Just Posted

Three Ashcroft RCMP constables receive Award of Valour

Highest award for a B.C. police officer given for heroic actions during 2018 mudslides

Ashcroft council receives winter road maintenance update

Council also votes to enter a float in this year’s Santa Parade

Cache Creek council report

Issues at Cache Creek water treatment plant are a big concern

The Rundown: Clinton News

High speed internet in Clinton hits a roadblock, and more from recent Clinton council meeting

Clinton-area author draws on own experiences for her books

Dorothy Jepp grew up on High Bar First Nation and writes the books she wanted to see as a child

Fashion Fridays: Holiday outfits on a budget

Kim XO, helps to keep you looking good on Fashion Fridays on the Black Press Media Network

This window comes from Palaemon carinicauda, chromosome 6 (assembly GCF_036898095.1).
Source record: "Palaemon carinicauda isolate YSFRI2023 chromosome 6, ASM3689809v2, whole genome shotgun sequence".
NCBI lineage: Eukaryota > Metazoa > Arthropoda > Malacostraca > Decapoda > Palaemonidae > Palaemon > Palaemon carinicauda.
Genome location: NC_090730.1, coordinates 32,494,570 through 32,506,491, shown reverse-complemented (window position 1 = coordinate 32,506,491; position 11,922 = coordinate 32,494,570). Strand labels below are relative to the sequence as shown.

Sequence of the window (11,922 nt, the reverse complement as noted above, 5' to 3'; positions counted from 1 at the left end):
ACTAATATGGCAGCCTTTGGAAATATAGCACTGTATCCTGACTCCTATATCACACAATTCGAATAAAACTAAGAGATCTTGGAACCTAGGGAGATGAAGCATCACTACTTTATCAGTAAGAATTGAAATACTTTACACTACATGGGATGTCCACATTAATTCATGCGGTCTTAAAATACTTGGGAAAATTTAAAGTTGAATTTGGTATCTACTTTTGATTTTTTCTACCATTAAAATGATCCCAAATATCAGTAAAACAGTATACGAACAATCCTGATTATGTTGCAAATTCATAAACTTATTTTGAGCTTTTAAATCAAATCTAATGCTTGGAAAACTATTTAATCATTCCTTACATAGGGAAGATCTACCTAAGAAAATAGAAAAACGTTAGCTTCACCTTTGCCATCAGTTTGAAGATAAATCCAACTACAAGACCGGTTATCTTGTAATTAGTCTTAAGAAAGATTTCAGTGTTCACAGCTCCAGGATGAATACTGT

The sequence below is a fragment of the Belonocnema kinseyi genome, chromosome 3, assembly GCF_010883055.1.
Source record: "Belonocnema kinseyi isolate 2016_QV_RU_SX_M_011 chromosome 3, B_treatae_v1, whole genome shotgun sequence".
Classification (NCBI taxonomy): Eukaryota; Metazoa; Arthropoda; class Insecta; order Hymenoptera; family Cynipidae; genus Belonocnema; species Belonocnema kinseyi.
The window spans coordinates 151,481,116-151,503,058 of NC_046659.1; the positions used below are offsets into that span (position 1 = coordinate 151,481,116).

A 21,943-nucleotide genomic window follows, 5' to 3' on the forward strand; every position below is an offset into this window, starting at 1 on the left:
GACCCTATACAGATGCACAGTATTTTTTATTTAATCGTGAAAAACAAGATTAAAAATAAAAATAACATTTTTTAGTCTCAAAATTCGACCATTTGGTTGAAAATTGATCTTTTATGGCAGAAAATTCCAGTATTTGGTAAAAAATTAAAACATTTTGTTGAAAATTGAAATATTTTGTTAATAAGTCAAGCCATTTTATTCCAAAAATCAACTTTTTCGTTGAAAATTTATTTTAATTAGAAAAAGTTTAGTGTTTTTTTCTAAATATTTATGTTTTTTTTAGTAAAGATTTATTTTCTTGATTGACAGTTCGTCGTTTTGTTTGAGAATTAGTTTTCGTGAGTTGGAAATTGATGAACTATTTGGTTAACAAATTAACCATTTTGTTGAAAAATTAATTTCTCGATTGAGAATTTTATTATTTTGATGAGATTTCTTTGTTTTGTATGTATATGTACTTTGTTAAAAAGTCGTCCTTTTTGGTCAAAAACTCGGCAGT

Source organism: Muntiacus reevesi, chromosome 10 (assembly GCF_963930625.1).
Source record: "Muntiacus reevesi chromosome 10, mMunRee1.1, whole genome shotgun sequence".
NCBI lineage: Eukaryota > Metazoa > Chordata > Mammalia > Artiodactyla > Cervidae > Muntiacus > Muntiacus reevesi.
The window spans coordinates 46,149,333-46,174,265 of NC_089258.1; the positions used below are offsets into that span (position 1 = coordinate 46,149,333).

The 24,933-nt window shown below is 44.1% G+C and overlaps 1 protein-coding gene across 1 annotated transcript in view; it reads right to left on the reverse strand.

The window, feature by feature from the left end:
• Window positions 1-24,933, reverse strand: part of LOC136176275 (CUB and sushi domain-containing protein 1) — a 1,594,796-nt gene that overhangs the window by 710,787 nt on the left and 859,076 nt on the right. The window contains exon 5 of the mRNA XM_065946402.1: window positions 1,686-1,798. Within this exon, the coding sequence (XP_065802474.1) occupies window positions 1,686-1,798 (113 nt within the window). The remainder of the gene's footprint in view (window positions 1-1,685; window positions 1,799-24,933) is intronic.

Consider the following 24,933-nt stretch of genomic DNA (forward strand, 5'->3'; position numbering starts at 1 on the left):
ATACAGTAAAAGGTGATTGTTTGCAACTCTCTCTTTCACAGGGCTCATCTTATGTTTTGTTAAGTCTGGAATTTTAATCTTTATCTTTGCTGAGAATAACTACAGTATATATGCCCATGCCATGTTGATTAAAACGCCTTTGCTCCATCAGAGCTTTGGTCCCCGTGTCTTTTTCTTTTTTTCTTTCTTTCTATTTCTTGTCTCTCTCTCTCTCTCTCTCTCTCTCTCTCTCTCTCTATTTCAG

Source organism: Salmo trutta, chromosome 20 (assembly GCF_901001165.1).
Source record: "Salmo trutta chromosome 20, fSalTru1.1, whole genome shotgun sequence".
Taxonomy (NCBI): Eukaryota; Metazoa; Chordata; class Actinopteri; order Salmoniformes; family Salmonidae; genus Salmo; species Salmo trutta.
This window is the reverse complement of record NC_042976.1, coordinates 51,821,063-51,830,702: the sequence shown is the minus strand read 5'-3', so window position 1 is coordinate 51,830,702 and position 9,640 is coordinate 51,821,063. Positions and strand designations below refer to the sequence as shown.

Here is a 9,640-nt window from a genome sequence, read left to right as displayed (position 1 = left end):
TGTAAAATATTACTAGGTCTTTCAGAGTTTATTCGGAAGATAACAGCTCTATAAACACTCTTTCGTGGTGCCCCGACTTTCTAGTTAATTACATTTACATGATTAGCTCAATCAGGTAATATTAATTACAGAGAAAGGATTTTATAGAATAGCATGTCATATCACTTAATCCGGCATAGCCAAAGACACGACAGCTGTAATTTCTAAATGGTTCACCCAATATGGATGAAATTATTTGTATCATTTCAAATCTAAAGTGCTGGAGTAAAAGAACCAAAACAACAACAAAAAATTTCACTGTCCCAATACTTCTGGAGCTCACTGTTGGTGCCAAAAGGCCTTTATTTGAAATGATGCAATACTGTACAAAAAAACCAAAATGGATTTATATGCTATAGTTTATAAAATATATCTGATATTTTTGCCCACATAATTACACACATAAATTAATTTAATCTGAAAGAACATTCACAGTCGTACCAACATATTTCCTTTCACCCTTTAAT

Smudging in B.C. classroom did not affect Christian family’s faith, says school district lawyer

Lawyers make closing arguments in a Port Alberni case about the Indigenous cultural practice

Canadian Forces member charged with possessing magic mushrooms in Comox

Master Cpl. Joshua Alexander, with the 407 Maritime Patrol Squadron, facing two drug related charges

Most B.C. residents, including those hit by 2018 storms, not prepared for outages: report

Create an emergency kit, BC Hydro says, and report all outages or downed lines

Study finds microplastics in all remote Arctic beluga whales tested

Lead author Rhiannon Moore says she wasn’t expecting to see so many microplastics so far north

Services needed in B.C. for early-onset Alzheimer’s disease patients: doctor, advocates

More patients are being diagnosed with Alzheimer’s at an earlier age

65-million-year-old triceratops fossil arrives in Victoria

Dino Lab Inc. is excavating the fossilized remains of a Triceratops prosus

B.C. widow sues health authority after ‘untreatable’ superbug killed husband

New Public Agency Health report puts Canadian death toll at 5,400 in 2018

Changes to B.C. building code address secondary suites, energy efficiency

Housing Minister Selina Robinson says the changes will help create more affordable housing

Most Read